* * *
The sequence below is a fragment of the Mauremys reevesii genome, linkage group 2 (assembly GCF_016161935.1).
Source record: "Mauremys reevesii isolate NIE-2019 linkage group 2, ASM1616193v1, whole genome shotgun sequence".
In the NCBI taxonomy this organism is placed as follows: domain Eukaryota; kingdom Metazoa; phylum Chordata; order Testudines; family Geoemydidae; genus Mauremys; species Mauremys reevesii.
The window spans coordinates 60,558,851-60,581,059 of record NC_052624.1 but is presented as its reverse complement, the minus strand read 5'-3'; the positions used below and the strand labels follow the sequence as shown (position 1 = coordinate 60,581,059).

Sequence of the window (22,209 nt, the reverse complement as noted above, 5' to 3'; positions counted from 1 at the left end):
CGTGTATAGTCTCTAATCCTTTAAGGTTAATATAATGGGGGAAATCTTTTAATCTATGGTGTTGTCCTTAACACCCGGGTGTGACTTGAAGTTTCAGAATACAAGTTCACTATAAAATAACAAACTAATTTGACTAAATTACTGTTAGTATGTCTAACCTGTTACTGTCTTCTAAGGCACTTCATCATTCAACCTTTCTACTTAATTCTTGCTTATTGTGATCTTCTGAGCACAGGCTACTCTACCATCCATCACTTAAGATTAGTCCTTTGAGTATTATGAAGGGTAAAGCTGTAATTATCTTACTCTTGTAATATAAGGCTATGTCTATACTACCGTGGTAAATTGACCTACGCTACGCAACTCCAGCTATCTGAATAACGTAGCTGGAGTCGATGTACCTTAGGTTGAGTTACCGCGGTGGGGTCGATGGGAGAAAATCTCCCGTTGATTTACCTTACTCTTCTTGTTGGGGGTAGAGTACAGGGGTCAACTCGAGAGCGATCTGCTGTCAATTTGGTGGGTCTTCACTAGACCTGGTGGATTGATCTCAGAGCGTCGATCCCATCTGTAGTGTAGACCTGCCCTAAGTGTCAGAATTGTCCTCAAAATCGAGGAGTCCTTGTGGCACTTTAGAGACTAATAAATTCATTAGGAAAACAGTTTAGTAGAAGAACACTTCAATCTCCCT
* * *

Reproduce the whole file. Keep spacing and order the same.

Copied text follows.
The sequence below is a fragment of the Mauremys reevesii genome, linkage group 2 (assembly GCF_016161935.1).
Source record: "Mauremys reevesii isolate NIE-2019 linkage group 2, ASM1616193v1, whole genome shotgun sequence".
In the NCBI taxonomy this organism is placed as follows: domain Eukaryota; kingdom Metazoa; phylum Chordata; order Testudines; family Geoemydidae; genus Mauremys; species Mauremys reevesii.
The window spans coordinates 60,558,851-60,581,059 of record NC_052624.1 but is presented as its reverse complement, the minus strand read 5'-3'; the positions used below and the strand labels follow the sequence as shown (position 1 = coordinate 60,581,059).

Sequence of the window (22,209 nt, the reverse complement as noted above, 5' to 3'; positions counted from 1 at the left end):
CGTGTATAGTCTCTAATCCTTTAAGGTTAATATAATGGGGGAAATCTTTTAATCTATGGTGTTGTCCTTAACACCCGGGTGTGACTTGAAGTTTCAGAATACAAGTTCACTATAAAATAACAAACTAATTTGACTAAATTACTGTTAGTATGTCTAACCTGTTACTGTCTTCTAAGGCACTTCATCATTCAACCTTTCTACTTAATTCTTGCTTATTGTGATCTTCTGAGCACAGGCTACTCTACCATCCATCACTTAAGATTAGTCCTTTGAGTATTATGAAGGGTAAAGCTGTAATTATCTTACTCTTGTAATATAAGGCTATGTCTATACTACCGTGGTAAATTGACCTACGCTACGCAACTCCAGCTATCTGAATAACGTAGCTGGAGTCGATGTACCTTAGGTTGAGTTACCGCGGTGGGGTCGATGGGAGAAAATCTCCCGTTGATTTACCTTACTCTTCTTGTTGGGGGTAGAGTACAGGGGTCAACTCGAGAGCGATCTGCTGTCAATTTGGTGGGTCTTCACTAGACCTGGTGGATTGATCTCAGAGCGTCGATCCCATCTGTAGTGTAGACCTGCCCTAAGTGTCAGAATTGTCCTCAAAATCGAGGAGTCCTTGTGGCACTTTAGAGACTAATAAATTCATTAGGAAAACAGTTTAGTAGAAGAACACTTCAATCTCCCT